Boating history enthusiasts now have the chance to glimpse into Windermere's past, as old cine film footage is released online for the first time.

The footage provides a nostalgic look at the area's boating legacy, offering an exclusive peek at life as a boatman and the arrival of Windermere Lake Cruises' waterbus vessels on England's longest lake.

Filmed from the 1970s to the 1980s, the footage captures some dramatic moments like a fire at Ambleside Boathouse around 50 years ago.

The films were the creation of Raymond Dennison, a cine film enthusiast and former Chairman of Windermere Lake Cruises, who passed away in 2007.

A selection of Raymond's vintage content has now been digitised and shared online by Windermere Lake Cruises.

Rob Beale, Boat Master with Windermere Lake Cruises and boating historian, said: "The films might never have been seen in public had Raymond’s family not realised their historical interest.

"We are very grateful they handed them over to us.

“They give a glimpse into the past and document the development of transport and tourism on Windermere.”

Among the digitised content is a film depicting the arrival of the first true waterbus class vessel on Windermere, Ladyholme.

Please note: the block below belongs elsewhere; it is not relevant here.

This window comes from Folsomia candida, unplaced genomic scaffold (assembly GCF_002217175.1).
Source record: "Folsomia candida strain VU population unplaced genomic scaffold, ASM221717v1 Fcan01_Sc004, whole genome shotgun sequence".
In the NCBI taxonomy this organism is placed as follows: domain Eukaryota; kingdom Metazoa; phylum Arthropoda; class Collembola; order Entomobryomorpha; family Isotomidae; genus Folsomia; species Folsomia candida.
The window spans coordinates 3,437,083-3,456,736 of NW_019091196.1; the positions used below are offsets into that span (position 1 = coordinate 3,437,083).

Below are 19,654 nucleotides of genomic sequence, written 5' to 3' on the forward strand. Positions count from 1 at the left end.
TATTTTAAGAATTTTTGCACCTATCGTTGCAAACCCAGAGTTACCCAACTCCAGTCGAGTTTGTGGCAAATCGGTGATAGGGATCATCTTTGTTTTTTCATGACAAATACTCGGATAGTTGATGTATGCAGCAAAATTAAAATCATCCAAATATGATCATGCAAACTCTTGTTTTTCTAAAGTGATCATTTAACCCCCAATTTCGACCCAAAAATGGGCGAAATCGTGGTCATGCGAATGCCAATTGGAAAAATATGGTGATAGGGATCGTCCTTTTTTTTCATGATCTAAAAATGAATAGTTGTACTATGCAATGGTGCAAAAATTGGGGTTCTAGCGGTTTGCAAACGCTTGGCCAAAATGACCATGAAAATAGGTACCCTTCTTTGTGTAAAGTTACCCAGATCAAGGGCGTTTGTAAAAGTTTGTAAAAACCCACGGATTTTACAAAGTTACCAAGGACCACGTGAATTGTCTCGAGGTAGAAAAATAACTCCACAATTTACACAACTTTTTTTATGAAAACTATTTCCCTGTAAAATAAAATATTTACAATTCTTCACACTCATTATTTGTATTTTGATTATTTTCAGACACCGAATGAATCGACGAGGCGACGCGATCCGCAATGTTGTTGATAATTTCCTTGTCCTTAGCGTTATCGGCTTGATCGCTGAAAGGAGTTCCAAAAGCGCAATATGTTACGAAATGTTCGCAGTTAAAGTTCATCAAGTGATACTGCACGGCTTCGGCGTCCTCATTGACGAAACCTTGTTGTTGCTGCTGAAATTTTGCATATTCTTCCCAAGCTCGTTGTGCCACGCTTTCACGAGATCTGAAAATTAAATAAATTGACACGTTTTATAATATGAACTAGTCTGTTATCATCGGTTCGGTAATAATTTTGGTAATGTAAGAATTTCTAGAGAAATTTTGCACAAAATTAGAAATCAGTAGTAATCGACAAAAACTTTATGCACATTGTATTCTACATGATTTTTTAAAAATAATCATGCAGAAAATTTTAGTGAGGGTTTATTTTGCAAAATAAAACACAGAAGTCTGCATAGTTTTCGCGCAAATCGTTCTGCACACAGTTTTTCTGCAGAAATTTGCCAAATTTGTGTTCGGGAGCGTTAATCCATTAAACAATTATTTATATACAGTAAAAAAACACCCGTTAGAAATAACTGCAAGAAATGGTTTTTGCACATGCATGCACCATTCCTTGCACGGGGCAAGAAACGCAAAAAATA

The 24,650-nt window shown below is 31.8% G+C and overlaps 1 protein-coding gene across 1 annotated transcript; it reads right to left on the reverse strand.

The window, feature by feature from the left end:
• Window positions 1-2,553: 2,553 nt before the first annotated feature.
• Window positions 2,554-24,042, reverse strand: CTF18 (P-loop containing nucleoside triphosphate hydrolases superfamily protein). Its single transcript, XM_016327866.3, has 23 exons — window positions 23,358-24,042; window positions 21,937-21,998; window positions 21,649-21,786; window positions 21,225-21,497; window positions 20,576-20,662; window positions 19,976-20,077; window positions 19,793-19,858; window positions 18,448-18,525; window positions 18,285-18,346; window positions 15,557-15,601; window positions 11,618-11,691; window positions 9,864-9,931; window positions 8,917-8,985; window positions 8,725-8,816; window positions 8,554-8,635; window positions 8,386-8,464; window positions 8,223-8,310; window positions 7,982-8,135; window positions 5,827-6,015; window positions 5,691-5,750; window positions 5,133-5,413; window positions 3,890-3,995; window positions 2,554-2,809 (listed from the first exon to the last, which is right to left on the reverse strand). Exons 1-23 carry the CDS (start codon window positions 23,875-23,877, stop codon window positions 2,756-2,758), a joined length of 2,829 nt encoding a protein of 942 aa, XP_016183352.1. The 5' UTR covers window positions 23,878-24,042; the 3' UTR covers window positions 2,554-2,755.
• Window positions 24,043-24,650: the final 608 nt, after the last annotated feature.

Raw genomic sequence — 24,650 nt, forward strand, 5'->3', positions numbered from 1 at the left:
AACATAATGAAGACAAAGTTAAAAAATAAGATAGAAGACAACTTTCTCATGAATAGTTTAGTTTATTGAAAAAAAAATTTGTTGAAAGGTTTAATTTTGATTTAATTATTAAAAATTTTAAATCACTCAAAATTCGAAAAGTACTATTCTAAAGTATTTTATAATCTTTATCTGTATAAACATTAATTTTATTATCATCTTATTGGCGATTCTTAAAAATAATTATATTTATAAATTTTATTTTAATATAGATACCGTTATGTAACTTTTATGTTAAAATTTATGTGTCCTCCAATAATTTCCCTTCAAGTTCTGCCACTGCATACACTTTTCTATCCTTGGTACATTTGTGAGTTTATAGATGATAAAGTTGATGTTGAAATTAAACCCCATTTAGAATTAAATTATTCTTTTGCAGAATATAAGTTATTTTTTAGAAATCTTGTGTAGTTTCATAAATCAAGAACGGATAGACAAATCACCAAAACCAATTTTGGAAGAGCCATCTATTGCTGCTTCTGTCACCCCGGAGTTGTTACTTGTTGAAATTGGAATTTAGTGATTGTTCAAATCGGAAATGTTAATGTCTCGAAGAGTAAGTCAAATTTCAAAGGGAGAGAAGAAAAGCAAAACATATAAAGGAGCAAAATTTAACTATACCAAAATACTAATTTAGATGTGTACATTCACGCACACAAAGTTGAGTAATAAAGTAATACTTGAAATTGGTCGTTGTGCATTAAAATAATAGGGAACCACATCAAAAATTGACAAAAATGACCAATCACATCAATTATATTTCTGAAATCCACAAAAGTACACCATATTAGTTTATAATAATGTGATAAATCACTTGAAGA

Ladyholme arrived in 1973, and was 39ft long and weighed 20 tonnes.

Mr Beale said: "The waterbus vessels are often overlooked.

"But they were the workhorses of the fleet and generated income.

"Without that income it might have been impossible to preserve the more famous old "steamers" which are such an iconic image on Windermere."The Mail: Raymond Dennison on holiday in Canada in 1978 - his son said he always seemed to have a camera in hand.Raymond Dennison on holiday in Canada in 1978 - his son said he always seemed to have a camera in hand. (Image: Raymond Dennison)

Raymond Dennison's son, Martin Dennison, reflected on his father's passion for film and his lifelong connection with Windemere's boating industry.

He said: "Dad loved filming and editing and always seemed to have a camera held to his eye.

"I’m sure he would be delighted his old films are going on public display and will give people a glimpse into Windermere’s past."

Mr Beale encouraged readers to enjoy the online journey into yesteryears. He said: "I hope people look at the footage on our website and enjoy the trip back in time.

"They might even recognise their younger selves among the many people enjoying cruises on our boats."

There are still reels yet to be digitised, which are believed to show a range of historic events, such as a Sunderland Flying Boat landing on Windermere, a big freeze in the early 1980s, and the launch of Windermere’s car ferry, The Mallard, in the early 1990s.

The footage can be viewed here: